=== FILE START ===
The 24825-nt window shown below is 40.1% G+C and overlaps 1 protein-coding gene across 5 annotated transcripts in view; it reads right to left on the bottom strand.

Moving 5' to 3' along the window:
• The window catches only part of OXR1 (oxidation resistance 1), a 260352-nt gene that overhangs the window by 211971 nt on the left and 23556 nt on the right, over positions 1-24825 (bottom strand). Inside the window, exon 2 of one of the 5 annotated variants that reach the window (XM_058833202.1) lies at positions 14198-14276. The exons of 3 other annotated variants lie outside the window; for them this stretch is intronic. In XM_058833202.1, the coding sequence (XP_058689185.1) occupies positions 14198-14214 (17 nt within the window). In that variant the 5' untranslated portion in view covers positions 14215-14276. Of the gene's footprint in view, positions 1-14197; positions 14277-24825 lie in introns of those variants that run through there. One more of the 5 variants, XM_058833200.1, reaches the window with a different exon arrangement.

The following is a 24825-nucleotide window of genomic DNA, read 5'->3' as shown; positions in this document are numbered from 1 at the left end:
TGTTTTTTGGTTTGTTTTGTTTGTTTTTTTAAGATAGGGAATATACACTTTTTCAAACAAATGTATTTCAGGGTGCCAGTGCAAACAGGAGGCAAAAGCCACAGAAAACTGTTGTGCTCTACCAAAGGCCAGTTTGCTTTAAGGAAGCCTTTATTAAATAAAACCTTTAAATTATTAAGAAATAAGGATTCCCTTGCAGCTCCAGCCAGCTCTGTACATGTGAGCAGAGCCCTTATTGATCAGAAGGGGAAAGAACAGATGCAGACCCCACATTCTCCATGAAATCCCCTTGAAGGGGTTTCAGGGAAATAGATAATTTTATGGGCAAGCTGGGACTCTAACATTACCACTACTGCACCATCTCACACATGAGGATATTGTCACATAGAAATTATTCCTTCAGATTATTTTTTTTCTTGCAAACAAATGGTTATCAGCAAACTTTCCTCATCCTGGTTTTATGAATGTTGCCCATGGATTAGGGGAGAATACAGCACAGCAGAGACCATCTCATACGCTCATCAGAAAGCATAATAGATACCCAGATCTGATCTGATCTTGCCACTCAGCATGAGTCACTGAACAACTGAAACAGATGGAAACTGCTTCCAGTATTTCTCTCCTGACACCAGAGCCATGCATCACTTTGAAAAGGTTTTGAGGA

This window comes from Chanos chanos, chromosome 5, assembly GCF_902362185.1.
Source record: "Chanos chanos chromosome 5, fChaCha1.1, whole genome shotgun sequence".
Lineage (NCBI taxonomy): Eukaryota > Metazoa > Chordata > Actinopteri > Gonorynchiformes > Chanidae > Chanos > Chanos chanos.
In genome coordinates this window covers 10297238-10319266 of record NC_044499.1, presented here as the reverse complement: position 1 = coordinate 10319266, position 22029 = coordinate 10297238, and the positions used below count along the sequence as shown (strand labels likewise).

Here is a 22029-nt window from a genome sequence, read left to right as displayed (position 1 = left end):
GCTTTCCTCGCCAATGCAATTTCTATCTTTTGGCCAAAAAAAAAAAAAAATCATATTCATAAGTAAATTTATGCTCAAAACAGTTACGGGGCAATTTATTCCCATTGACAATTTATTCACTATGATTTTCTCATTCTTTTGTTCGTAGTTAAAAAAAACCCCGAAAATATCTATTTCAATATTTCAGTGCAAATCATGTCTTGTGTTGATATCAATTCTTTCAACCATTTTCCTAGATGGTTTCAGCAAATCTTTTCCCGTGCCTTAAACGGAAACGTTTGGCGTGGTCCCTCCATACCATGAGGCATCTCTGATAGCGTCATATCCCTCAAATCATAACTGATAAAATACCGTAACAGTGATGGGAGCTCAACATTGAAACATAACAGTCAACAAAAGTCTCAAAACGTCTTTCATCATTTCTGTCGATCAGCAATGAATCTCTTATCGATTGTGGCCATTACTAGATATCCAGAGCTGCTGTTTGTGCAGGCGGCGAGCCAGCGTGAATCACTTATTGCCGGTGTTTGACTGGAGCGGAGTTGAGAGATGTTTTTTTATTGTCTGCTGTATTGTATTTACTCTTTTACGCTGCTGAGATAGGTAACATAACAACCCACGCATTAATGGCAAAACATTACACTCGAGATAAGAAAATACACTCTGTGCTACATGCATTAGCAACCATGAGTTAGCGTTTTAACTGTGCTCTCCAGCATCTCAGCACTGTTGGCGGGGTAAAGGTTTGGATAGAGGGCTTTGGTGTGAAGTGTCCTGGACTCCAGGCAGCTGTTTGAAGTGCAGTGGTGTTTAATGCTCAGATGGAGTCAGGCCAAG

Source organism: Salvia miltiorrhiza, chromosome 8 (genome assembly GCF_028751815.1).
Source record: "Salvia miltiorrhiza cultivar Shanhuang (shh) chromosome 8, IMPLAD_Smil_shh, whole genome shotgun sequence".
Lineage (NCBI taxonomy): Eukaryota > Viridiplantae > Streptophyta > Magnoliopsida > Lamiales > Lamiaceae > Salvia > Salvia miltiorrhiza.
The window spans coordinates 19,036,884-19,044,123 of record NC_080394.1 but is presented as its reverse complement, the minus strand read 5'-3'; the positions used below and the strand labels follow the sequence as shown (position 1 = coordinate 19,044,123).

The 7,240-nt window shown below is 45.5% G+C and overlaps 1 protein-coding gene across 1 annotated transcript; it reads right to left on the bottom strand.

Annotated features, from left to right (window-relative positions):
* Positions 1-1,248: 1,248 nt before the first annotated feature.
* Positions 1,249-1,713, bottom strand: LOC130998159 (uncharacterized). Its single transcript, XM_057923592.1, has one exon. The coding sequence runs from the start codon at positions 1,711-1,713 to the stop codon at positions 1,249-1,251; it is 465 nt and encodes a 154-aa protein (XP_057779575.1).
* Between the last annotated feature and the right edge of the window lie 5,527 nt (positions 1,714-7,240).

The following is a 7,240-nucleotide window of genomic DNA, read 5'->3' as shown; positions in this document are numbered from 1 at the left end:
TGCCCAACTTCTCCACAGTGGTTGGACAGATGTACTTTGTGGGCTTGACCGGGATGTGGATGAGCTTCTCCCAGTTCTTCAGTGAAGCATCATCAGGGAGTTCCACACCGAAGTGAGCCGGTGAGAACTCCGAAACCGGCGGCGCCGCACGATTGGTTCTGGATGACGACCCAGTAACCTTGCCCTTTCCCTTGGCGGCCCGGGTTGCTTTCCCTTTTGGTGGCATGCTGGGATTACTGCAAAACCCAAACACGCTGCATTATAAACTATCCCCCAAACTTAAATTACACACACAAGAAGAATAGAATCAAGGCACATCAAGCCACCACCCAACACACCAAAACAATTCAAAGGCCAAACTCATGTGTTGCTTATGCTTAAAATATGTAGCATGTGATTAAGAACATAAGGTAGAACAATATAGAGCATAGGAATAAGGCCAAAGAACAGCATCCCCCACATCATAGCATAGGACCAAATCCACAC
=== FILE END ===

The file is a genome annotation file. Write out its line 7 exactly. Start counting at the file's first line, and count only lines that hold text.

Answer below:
Source record: "Chanos chanos chromosome 5, fChaCha1.1, whole genome shotgun sequence".